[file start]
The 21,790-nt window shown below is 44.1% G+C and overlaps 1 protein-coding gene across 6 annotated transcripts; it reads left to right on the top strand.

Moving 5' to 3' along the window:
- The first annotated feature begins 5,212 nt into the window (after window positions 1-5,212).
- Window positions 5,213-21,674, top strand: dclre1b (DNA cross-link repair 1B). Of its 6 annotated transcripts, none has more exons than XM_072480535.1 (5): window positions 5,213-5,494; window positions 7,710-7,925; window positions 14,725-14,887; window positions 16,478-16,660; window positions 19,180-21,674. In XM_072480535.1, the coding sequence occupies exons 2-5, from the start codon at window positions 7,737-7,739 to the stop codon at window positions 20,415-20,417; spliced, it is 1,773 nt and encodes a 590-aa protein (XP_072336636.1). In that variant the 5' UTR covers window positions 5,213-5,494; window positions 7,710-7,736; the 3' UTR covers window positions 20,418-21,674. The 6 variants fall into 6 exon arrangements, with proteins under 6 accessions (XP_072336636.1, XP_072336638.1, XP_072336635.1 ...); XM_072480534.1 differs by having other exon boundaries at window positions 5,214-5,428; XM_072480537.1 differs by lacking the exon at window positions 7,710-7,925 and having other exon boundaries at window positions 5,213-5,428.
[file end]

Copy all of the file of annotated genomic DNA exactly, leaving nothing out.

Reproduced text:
The 21,790-nt window shown below is 44.1% G+C and overlaps 1 protein-coding gene across 6 annotated transcripts; it reads left to right on the top strand.

Moving 5' to 3' along the window:
- The first annotated feature begins 5,212 nt into the window (after window positions 1-5,212).
- Window positions 5,213-21,674, top strand: dclre1b (DNA cross-link repair 1B). Of its 6 annotated transcripts, none has more exons than XM_072480535.1 (5): window positions 5,213-5,494; window positions 7,710-7,925; window positions 14,725-14,887; window positions 16,478-16,660; window positions 19,180-21,674. In XM_072480535.1, the coding sequence occupies exons 2-5, from the start codon at window positions 7,737-7,739 to the stop codon at window positions 20,415-20,417; spliced, it is 1,773 nt and encodes a 590-aa protein (XP_072336636.1). In that variant the 5' UTR covers window positions 5,213-5,494; window positions 7,710-7,736; the 3' UTR covers window positions 20,418-21,674. The 6 variants fall into 6 exon arrangements, with proteins under 6 accessions (XP_072336636.1, XP_072336638.1, XP_072336635.1 ...); XM_072480534.1 differs by having other exon boundaries at window positions 5,214-5,428; XM_072480537.1 differs by lacking the exon at window positions 7,710-7,925 and having other exon boundaries at window positions 5,213-5,428.